Do you have to use olive oil by its expiration date?

It is generally wise to follow the expiration dates on the bottles of all oils. Over time oils can “go bad” or become rancid. Generally the culprits that contribute towards rancidity are heat, light, and oxygen. These elements can generate free radicals, which can eventually lead to rancidity (“going bad”) and oxidation. Rancid oils have a pungent smell and acrid taste, which tends to linger in your mouth.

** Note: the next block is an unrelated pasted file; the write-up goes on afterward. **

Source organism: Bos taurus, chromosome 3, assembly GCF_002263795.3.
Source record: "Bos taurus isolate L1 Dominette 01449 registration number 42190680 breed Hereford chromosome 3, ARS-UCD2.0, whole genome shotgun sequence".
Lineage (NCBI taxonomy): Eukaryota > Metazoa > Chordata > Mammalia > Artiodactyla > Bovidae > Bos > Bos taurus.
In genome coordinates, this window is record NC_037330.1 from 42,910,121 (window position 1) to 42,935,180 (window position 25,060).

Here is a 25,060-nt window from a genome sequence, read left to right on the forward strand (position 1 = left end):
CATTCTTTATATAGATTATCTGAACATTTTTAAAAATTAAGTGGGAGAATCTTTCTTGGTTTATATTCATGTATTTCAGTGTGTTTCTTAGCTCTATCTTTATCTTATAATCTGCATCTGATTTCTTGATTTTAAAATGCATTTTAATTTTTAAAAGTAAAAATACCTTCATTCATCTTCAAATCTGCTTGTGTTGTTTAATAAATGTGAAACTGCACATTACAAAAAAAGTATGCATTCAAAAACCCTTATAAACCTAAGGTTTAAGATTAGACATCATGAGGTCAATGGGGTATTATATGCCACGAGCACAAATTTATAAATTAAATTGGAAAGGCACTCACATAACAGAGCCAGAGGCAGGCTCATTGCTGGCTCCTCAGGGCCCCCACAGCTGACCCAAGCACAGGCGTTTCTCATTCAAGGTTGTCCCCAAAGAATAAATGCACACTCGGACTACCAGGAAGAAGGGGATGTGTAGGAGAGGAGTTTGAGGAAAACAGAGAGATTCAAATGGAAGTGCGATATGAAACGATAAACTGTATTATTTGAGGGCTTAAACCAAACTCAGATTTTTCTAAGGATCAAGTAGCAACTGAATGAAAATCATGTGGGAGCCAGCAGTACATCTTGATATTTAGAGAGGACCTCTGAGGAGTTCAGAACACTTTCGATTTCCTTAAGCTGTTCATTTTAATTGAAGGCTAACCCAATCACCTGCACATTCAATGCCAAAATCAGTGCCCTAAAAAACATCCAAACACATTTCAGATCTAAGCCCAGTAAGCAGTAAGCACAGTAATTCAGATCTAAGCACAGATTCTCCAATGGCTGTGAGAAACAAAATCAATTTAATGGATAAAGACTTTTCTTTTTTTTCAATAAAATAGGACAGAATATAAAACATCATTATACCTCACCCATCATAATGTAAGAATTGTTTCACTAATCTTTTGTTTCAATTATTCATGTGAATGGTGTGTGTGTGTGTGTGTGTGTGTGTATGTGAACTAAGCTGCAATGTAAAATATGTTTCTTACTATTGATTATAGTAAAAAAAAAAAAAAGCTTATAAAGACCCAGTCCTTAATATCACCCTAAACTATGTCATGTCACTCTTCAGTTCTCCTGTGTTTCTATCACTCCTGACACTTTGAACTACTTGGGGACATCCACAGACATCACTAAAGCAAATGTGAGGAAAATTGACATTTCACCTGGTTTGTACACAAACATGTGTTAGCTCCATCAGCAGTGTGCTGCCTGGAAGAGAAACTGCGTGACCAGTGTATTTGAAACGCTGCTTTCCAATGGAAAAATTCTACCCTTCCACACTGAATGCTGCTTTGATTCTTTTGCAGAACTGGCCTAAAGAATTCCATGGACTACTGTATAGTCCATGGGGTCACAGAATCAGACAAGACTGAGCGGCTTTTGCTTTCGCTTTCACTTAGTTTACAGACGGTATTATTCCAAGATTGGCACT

The best way to help prevent oil from becoming rancid is to store it in a tinted glass container or a stainless steel container, to limit light’s entry. I recommend not purchasing oil with dust on the bottle, implying that it has been there for some time. Also try to limit purchase of oils that are in the front of a display, as they likely have been subjected to intense supermarket lights. Some experts suggest that you store oil in a wine cellar (degrees of about 54 F). Others state that a 70 degree room (dark cool cupboard away from appliances) will be just fine. One can store oil in the refrigerator, but keep in mind that the oil may solidify and turn cloudy, which would make it hard to use (especially if part of a salad dressing).

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